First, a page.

However, consumers of organic food are willing to pay more because they feel that cheap food might actually turn out to be more expensive in terms of health effects. Paying a little more for food that is more likely to keep you in good health may eventually be saving you steep hospital bills.
Now, what will happen if the price of oil continues to rise? Chemicals are mostly produced from oil, natural gas, or coal (fossil energy resources), so the economic advantage of the cheap part of the chemical-mechanical farm that makes it so efficient (relatively cheap fuels, fertilizers and other chemicals) will be eroded. This may eventually result in people paying the same or less for organic produce.
All very well and good and protects consumers' right to choose what they eat.
Peter then says,
Not as planned, it won't, as we have already seen above.
#ProofOrLiability" id="ProofOrLiability">Proof or liability
Peter then says,
Peter is implying that consumers of organic food are paying higher prices for their food because of the inspection and accreditation systems necessary to prove that the food is really organic. However, as seen above, that's neither the main reason why organic food is more expensive, nor is it necessarily true that organic food will always be more expensive than conventionally produced food, or GM food for that matter. OK, so perhaps there should be some mechanism for proving that non-GM food is just what it says it is. Who should pay for the testing is something that can be argued over, since there is no system in place now. And maybe the non-GM farmer will end up having to pay for this and will pass the cost on to the consumer, who will have to pay a little more for the food.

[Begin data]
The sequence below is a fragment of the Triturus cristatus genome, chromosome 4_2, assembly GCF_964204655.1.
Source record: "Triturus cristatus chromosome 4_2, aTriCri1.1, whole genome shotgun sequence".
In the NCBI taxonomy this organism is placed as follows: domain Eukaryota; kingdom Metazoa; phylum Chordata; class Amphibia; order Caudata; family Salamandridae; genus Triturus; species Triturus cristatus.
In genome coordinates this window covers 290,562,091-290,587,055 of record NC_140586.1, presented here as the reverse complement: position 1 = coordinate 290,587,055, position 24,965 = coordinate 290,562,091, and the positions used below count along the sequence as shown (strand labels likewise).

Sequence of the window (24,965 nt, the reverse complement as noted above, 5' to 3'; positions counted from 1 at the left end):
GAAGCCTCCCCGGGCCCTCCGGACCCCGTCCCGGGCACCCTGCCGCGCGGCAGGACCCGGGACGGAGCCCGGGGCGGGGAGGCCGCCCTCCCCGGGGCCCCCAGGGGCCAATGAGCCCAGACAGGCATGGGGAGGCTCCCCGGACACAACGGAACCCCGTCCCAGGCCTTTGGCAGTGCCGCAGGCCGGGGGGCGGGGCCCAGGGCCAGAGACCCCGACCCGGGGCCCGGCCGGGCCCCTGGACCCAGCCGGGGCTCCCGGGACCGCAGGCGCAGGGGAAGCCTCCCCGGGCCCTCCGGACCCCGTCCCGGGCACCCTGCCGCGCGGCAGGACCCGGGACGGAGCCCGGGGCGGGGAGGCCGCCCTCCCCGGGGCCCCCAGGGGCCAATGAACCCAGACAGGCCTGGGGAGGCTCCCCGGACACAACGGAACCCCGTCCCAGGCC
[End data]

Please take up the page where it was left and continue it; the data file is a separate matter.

Let's look a little closer at the difference between this and the contrast between organic and conventionally grown food. Suppose an organic farmer is growing a crop next door to a conventional farmer. The organic farmer will surely take precautions to see that his/her produce is not affected by the neighbouring farmer, but it might happen. The organic farmer might be extremely annoyed about this, depending on the seriousness of the pollution, and may lose income, but it is extremely rare that any irreversible permanent damage would be done. The organic farmer might try to sue the chemical farmer for damage, but I cannot find on the Internet any examples of this ever having occurred. Can you? Anyway, now we're not talking so much about proving that organic produce is organic as whose liability it is if pollution occurs and the farmer loses income because of that.